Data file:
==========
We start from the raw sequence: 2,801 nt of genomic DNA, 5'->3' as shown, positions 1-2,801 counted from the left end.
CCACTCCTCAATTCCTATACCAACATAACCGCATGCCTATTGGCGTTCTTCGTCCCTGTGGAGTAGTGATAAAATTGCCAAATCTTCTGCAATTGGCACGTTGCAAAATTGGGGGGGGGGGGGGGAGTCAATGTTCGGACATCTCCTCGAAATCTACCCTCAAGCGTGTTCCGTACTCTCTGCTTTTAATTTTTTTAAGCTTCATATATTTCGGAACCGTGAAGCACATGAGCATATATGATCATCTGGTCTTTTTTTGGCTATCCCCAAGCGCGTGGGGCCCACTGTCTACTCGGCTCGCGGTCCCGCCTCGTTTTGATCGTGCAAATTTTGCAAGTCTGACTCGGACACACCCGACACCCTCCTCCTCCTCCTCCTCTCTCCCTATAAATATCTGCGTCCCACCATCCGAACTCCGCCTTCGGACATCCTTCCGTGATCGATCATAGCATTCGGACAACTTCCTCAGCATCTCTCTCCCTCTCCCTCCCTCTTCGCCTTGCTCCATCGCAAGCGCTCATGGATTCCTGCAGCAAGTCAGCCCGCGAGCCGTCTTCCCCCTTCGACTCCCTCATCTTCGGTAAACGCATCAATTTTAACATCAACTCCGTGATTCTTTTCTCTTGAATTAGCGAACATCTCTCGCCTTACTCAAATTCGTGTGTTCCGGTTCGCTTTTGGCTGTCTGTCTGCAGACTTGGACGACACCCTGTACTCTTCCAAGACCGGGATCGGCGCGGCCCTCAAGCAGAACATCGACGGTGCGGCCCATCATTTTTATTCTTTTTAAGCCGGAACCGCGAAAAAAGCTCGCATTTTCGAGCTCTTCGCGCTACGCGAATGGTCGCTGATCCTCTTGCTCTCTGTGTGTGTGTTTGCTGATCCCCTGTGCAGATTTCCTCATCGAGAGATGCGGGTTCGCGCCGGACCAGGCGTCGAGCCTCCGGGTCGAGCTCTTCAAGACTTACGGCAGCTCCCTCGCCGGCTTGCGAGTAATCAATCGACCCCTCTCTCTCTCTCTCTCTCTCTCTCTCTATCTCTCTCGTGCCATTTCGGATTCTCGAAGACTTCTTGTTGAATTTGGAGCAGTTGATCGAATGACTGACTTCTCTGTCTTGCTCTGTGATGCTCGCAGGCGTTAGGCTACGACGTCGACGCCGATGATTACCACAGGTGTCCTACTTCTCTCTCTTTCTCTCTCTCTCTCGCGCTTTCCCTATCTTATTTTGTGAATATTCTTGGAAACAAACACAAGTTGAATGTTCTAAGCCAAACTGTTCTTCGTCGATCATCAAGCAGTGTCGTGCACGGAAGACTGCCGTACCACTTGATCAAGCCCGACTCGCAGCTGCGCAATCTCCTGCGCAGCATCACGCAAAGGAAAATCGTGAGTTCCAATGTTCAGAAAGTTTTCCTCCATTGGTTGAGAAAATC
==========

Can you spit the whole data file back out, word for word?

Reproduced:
We start from the raw sequence: 2,801 nt of genomic DNA, 5'->3' as shown, positions 1-2,801 counted from the left end.
CCACTCCTCAATTCCTATACCAACATAACCGCATGCCTATTGGCGTTCTTCGTCCCTGTGGAGTAGTGATAAAATTGCCAAATCTTCTGCAATTGGCACGTTGCAAAATTGGGGGGGGGGGGGGGAGTCAATGTTCGGACATCTCCTCGAAATCTACCCTCAAGCGTGTTCCGTACTCTCTGCTTTTAATTTTTTTAAGCTTCATATATTTCGGAACCGTGAAGCACATGAGCATATATGATCATCTGGTCTTTTTTTGGCTATCCCCAAGCGCGTGGGGCCCACTGTCTACTCGGCTCGCGGTCCCGCCTCGTTTTGATCGTGCAAATTTTGCAAGTCTGACTCGGACACACCCGACACCCTCCTCCTCCTCCTCCTCTCTCCCTATAAATATCTGCGTCCCACCATCCGAACTCCGCCTTCGGACATCCTTCCGTGATCGATCATAGCATTCGGACAACTTCCTCAGCATCTCTCTCCCTCTCCCTCCCTCTTCGCCTTGCTCCATCGCAAGCGCTCATGGATTCCTGCAGCAAGTCAGCCCGCGAGCCGTCTTCCCCCTTCGACTCCCTCATCTTCGGTAAACGCATCAATTTTAACATCAACTCCGTGATTCTTTTCTCTTGAATTAGCGAACATCTCTCGCCTTACTCAAATTCGTGTGTTCCGGTTCGCTTTTGGCTGTCTGTCTGCAGACTTGGACGACACCCTGTACTCTTCCAAGACCGGGATCGGCGCGGCCCTCAAGCAGAACATCGACGGTGCGGCCCATCATTTTTATTCTTTTTAAGCCGGAACCGCGAAAAAAGCTCGCATTTTCGAGCTCTTCGCGCTACGCGAATGGTCGCTGATCCTCTTGCTCTCTGTGTGTGTGTTTGCTGATCCCCTGTGCAGATTTCCTCATCGAGAGATGCGGGTTCGCGCCGGACCAGGCGTCGAGCCTCCGGGTCGAGCTCTTCAAGACTTACGGCAGCTCCCTCGCCGGCTTGCGAGTAATCAATCGACCCCTCTCTCTCTCTCTCTCTCTCTCTCTCTATCTCTCTCGTGCCATTTCGGATTCTCGAAGACTTCTTGTTGAATTTGGAGCAGTTGATCGAATGACTGACTTCTCTGTCTTGCTCTGTGATGCTCGCAGGCGTTAGGCTACGACGTCGACGCCGATGATTACCACAGGTGTCCTACTTCTCTCTCTTTCTCTCTCTCTCTCGCGCTTTCCCTATCTTATTTTGTGAATATTCTTGGAAACAAACACAAGTTGAATGTTCTAAGCCAAACTGTTCTTCGTCGATCATCAAGCAGTGTCGTGCACGGAAGACTGCCGTACCACTTGATCAAGCCCGACTCGCAGCTGCGCAATCTCCTGCGCAGCATCACGCAAAGGAAAATCGTGAGTTCCAATGTTCAGAAAGTTTTCCTCCATTGGTTGAGAAAATC